ANCHORAGE (AP) A group of Alaska divers filed papers in federal court seeking salvage rights to the SS Aleutian, a steamer shipwrecked off Kodiak in 1929.
The Aleutian was owned by the Alaska Steamship Co. and sank in seven minutes on May 26, 1929, after hitting a submerged rock in Uyak Bay near the town of Larsen Bay on Kodiak Island. Papers seeking salvage rights were filed Friday.
The ship is just ''sitting in the mud, frozen in that moment of time from 1929 when it hit the rock,'' said Steve Lloyd, one of the divers who first located the wreck in August 2002. ''The cargo's still in the hold. The furniture is still in the stateroom ... spittoons still in the gentlemen's smoking room.''
''It's all badly decomposed,'' Lloyd told the Anchorage Daily News. ''Portions of the superstructure have collapsed, and almost all the wood is gone. But sections of the deck were steel and are still there.''
Of its 116 crew members and passengers, 115 survived.
The ship was 375 feet long and 50 feet wide. It had delivered a crew of several hundred workers to the Zachar cannery. When it hit the rock, it was attempting to find and deliver supplies to the Esther, an early version of a floating processor, Lloyd said.
It sank with 115 tons of cargo plus ''three carload lots of copper ore,'' all of which came to rest in about 210 feet of water off the south end of Amook Island. Seven pouches of U.S. mail from Anchorage and the Interior bound for the Lower 48 were also lost.
The Aleutian was reportedly insured for $1 million
Survivors later commended Capt. John Nord and his officers for getting the life boats launched quickly as the vessel listed heavily to port then tilted forward, raising its stern and propellers into the air before plunging nose-first to the ocean floor.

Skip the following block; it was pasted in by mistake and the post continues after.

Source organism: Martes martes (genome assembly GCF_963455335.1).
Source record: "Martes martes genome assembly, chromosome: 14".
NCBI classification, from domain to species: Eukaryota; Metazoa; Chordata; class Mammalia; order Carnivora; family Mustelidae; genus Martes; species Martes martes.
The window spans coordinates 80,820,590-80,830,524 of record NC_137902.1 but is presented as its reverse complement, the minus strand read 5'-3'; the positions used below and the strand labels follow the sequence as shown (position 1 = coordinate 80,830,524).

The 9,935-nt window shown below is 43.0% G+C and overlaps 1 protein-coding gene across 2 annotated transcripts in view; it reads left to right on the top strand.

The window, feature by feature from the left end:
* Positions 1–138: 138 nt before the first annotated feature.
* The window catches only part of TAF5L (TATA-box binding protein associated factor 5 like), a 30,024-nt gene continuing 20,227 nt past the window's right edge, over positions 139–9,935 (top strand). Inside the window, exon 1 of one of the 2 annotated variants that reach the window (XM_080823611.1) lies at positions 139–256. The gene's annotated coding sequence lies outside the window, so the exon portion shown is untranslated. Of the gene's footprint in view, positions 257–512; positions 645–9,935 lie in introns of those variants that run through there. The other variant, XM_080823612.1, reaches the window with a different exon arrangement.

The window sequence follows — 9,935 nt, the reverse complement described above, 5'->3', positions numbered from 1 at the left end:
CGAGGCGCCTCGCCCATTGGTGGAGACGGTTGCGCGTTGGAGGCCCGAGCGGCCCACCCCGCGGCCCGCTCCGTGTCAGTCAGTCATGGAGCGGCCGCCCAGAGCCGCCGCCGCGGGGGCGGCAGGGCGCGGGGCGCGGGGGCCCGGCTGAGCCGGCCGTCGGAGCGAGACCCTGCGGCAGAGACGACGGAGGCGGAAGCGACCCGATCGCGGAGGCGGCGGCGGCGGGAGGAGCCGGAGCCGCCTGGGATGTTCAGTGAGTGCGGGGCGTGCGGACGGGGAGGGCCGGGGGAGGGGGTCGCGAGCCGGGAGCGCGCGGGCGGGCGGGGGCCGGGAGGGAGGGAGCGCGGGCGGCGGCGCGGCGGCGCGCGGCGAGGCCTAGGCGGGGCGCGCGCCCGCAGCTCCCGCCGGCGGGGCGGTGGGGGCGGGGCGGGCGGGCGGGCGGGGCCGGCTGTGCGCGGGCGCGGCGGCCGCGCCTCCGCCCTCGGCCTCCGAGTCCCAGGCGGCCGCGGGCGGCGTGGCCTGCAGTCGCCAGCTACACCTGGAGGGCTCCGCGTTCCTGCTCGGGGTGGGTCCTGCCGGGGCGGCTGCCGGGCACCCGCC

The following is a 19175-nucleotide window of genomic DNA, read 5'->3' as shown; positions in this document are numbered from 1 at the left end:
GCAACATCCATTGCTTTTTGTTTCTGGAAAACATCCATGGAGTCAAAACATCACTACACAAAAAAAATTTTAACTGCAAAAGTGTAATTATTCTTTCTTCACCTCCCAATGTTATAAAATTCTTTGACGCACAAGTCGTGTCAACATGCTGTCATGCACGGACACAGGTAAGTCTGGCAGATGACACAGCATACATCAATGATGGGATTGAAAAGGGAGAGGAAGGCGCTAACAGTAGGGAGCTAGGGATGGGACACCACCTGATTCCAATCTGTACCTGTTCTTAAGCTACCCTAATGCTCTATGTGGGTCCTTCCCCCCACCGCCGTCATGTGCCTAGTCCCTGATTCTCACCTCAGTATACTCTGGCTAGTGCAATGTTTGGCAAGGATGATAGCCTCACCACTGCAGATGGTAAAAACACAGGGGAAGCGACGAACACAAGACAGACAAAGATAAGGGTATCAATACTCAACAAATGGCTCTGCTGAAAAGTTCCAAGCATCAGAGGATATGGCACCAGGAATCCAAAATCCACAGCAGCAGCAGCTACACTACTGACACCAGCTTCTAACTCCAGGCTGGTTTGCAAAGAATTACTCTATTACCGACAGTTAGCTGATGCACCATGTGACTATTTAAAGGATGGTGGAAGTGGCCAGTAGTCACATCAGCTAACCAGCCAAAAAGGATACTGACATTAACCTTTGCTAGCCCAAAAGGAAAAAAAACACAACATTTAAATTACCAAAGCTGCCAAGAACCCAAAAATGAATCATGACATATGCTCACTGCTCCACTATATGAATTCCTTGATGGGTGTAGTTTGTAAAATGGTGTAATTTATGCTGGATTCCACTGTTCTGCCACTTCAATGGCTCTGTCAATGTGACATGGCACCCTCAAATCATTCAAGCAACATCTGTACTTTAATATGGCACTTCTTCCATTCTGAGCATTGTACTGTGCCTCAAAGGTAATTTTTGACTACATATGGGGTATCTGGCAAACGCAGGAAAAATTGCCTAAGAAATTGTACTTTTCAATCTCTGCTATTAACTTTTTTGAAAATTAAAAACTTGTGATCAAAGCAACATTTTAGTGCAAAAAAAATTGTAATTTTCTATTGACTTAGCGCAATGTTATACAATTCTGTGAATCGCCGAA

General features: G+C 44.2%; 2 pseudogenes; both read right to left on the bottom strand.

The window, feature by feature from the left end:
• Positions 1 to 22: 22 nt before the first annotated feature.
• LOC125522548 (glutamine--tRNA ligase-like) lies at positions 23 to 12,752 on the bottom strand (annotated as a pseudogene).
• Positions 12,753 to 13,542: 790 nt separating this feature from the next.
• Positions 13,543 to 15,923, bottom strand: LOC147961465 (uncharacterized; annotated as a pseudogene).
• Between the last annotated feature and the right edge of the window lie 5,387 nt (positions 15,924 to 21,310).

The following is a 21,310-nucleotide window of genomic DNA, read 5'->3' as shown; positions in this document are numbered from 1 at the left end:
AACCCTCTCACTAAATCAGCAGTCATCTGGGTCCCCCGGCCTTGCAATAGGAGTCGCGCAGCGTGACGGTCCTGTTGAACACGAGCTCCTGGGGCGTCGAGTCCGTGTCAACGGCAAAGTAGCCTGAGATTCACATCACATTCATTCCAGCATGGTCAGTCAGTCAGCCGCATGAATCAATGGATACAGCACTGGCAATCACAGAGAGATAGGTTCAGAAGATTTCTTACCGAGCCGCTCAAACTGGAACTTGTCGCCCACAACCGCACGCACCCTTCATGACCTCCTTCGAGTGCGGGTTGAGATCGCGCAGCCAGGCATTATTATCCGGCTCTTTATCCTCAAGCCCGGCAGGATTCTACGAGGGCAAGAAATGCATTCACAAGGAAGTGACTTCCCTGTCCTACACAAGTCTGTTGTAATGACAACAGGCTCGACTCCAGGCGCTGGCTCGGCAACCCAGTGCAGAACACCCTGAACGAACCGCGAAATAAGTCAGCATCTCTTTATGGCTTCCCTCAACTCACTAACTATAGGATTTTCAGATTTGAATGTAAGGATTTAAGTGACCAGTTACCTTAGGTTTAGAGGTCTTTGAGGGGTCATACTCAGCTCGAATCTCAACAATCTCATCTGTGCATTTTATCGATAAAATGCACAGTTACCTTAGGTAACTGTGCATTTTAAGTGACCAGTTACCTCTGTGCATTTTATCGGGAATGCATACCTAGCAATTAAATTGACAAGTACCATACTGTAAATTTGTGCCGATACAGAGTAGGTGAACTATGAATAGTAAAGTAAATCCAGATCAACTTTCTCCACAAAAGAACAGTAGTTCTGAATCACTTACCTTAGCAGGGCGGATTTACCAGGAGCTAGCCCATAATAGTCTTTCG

Crew member Manuel Dorras, variously described as a waiter and a janitor, was lost when tumbling furniture crushed him or when he went back for a lucky stone, or a lucky horseshoe, or an unfinished painting called ''The Lucky Horseshoe,'' depending on which newspaper was quoting which survivor.
Lloyd, a diver and shipwreck historian, came across references to the Aleutian while doing research for a book about another ship.
Over several years he scoured records and reports of the sinking, including transcripts of a Seattle hearing that blamed the captain for the collision. Lloyd said he tried to figure out the Aleutian's likely position from tide charts and reports of its speed.
Last summer he, diver Josh Lewis, who had a boat, and several other people went looking for the Aleutian, Lloyd said.
Underwater, the first evidence that they had found the Aleutian was a ''giant ghostly cylinder thing'' sticking up from below, Lloyd said. It turned out to be the main mast, still rising from the deck of the sunken ship but completely blanketed in metridium anemone, white flowerlike sea critters mushroom like in the underwater darkness.
Lloyd and Lewis were among the divers who found the historic wreck of the Kadi'ak last month, also off Kodiak. The Kadi'ak, which sank in 1860, is the oldest shipwreck ever discovered in Alaska waters.
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